Jewish Journal

Where did Jett Travolta go when he died?

by Brad A. Greenberg

January 9, 2009 | 3:43 am

Jett with John

Jett Travolta’s death has inspired fresh attacks on the Church of Scientology’s take on medicine. It also caused one reader of E! Online to wonder just what a funeral would look like for a follower of L. Ron Hubbard. I’m embarrassed to say that while I had no idea, E!‘s Answer B!tch did. (To be fair, they probably just got on Wikipedia). Here’s what she wrote:

A hallmark of Scientology is the belief that humans are immortal spirits, or thetans—beings who have lived many lifetimes and whose potential is unlimited.

A funeral, therefore, focuses on the departed like this…

...by addressing him or her directly during the service, urging the departed to move on to better times. Tommy Davis, spokesman for Church of Scientology International, told me today that a Scientology service “addresses the person as a spiritual being and is meant to acknowledge the life they lived and their right to move on.” Scientologists also believe that Jett’s thetan will move to a new home in another human body.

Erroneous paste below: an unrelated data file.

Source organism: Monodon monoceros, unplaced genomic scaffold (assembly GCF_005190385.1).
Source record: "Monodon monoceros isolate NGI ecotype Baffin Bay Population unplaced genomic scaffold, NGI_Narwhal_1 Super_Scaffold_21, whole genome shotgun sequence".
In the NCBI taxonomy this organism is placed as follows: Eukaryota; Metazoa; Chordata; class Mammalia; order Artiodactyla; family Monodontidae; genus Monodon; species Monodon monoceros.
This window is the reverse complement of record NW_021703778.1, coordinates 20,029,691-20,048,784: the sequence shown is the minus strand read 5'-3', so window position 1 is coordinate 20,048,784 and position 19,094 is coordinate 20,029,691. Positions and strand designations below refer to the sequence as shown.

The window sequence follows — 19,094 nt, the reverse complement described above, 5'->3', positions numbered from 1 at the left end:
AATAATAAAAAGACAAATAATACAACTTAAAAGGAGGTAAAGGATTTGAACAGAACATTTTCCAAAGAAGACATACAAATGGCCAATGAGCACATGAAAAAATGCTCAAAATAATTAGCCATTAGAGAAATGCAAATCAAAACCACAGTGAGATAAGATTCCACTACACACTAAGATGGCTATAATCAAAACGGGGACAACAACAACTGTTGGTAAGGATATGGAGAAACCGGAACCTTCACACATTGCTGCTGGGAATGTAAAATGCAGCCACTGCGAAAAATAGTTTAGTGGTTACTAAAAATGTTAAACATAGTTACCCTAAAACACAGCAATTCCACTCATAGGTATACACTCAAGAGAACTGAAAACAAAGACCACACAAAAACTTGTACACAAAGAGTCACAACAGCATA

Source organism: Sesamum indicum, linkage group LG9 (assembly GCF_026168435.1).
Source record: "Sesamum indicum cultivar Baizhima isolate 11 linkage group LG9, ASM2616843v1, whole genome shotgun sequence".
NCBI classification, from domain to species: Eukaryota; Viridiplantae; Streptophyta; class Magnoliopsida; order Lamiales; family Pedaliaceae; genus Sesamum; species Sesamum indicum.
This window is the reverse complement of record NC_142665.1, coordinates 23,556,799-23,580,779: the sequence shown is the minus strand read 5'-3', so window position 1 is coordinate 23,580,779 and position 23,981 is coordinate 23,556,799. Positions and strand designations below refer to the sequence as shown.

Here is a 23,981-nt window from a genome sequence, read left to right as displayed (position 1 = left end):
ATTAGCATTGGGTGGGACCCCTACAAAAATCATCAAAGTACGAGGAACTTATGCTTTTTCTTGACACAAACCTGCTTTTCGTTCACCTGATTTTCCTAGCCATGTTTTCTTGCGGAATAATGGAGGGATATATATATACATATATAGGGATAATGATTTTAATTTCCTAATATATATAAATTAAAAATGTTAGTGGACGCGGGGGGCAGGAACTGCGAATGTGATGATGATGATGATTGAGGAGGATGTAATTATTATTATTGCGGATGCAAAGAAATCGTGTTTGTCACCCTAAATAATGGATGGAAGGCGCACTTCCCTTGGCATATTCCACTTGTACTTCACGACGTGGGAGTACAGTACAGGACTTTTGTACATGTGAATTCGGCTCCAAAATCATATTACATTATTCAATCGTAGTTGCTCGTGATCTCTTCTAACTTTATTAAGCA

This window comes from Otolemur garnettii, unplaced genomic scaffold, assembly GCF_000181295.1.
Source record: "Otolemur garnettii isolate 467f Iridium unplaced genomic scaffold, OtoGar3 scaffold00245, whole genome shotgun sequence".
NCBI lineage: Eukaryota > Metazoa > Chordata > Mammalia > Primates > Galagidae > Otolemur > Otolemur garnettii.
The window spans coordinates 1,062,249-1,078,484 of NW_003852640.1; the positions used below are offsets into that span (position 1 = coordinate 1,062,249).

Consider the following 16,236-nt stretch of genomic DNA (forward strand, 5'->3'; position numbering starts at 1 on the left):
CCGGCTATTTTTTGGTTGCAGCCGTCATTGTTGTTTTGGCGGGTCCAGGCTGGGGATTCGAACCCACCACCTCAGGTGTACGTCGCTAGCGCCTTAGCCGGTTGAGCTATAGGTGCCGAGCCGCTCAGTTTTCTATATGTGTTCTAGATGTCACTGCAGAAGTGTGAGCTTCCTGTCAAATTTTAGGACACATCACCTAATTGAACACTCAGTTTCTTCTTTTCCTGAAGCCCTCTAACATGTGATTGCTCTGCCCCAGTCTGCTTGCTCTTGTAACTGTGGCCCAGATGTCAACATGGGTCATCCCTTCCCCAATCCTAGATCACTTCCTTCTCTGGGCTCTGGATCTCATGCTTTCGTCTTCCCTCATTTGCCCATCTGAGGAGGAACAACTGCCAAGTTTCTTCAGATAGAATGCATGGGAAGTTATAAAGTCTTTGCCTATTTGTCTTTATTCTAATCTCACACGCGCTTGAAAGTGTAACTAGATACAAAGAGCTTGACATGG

On the official Scientology website, a news release includes a passage from a typical church funeral service. If used to memorialize young Jett, it will go like this:

“We do not contest your right to go away. Your debts are paid. This chapter of thy life is shut. Go now, dear Jett, and live once more in happier time and place. Thank you, Jett.”

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